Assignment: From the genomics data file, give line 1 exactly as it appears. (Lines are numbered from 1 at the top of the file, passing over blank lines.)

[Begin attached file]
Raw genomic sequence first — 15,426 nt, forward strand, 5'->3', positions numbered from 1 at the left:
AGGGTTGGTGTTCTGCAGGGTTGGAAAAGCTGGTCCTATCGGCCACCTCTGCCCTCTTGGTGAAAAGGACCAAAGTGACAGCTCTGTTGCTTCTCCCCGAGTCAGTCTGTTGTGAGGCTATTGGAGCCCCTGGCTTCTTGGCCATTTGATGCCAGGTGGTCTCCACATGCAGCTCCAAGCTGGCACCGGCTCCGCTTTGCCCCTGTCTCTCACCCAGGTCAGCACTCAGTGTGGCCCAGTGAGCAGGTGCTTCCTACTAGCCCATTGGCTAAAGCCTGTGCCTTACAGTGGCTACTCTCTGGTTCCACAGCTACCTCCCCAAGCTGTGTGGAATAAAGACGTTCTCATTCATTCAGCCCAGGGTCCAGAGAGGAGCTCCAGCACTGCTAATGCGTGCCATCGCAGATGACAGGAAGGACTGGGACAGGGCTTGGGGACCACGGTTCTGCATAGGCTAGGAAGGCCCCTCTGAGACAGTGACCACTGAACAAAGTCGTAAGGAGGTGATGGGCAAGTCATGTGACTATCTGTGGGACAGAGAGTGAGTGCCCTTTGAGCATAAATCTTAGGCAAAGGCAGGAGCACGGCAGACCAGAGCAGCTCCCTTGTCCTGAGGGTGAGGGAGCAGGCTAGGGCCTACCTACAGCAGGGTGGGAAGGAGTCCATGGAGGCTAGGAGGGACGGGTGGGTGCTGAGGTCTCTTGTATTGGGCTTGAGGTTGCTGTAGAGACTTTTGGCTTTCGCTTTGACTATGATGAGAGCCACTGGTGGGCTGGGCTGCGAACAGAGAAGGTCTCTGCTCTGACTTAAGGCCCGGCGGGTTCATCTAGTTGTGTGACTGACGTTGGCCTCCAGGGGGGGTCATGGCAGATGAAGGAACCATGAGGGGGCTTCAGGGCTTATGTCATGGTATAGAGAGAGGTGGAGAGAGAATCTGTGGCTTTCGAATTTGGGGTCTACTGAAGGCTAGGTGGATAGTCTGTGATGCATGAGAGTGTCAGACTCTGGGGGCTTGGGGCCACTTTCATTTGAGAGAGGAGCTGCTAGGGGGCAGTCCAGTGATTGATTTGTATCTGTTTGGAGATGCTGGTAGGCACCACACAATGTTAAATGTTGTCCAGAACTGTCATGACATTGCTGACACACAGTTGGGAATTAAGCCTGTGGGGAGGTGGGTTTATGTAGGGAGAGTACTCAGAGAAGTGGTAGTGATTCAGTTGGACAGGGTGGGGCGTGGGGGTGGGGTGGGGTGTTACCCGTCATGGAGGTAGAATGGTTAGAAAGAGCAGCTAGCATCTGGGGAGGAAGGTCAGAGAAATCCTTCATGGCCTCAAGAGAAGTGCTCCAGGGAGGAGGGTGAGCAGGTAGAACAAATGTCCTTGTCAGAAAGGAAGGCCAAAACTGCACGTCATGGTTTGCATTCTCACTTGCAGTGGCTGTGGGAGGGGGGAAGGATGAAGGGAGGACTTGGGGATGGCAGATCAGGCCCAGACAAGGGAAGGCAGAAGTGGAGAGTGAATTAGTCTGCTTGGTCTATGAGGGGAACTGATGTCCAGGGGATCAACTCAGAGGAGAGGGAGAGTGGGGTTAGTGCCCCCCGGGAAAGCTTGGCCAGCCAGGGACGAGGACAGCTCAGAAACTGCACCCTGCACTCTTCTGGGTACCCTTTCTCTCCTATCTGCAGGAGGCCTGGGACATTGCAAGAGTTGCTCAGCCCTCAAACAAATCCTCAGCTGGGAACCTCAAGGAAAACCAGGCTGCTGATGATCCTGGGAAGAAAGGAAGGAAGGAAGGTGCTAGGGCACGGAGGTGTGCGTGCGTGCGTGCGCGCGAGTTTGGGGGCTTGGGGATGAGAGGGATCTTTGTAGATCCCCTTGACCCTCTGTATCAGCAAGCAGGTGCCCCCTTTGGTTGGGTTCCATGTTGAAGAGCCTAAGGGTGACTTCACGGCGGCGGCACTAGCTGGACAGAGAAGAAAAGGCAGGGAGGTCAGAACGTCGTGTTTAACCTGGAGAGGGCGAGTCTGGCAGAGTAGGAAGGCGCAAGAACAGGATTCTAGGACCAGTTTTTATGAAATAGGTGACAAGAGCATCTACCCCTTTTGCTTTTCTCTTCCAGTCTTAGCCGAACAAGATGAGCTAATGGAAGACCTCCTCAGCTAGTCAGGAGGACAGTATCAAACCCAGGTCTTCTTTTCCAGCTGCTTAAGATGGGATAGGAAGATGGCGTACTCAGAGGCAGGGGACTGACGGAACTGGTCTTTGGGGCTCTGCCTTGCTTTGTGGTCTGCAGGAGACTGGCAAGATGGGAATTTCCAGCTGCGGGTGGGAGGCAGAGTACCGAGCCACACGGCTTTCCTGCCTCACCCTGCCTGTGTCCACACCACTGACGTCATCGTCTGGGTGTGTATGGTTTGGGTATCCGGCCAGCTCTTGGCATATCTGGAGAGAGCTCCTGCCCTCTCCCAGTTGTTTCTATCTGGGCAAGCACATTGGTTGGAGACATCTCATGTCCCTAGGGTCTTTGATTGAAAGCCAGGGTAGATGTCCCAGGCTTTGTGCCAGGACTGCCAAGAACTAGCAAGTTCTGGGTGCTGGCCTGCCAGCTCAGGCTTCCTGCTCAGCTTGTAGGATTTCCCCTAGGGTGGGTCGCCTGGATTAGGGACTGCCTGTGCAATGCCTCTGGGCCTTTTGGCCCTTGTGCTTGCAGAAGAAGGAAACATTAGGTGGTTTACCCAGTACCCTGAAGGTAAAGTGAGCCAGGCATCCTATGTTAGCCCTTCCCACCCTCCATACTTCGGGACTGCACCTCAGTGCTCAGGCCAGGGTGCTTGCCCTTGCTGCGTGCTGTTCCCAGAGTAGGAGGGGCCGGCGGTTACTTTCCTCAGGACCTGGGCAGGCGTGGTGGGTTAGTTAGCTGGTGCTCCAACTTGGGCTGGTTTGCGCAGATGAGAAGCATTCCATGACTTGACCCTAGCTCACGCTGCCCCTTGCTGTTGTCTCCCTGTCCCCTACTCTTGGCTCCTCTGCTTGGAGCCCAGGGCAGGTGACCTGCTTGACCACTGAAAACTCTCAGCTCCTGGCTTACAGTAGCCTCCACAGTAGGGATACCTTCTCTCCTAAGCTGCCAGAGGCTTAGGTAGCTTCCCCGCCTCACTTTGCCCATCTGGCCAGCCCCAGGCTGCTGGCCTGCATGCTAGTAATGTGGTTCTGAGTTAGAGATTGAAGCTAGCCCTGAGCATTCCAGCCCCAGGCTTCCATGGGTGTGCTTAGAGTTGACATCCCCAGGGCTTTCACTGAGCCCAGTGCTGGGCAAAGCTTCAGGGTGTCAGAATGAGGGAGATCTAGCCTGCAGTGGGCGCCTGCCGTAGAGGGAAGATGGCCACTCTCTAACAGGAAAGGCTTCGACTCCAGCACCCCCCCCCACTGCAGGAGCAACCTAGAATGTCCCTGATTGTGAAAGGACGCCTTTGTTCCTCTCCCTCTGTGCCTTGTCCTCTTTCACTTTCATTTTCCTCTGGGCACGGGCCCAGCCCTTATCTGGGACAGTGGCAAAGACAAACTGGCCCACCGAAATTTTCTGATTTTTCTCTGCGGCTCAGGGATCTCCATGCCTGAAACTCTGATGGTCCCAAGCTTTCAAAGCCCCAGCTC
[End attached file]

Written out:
Raw genomic sequence first — 15,426 nt, forward strand, 5'->3', positions numbered from 1 at the left: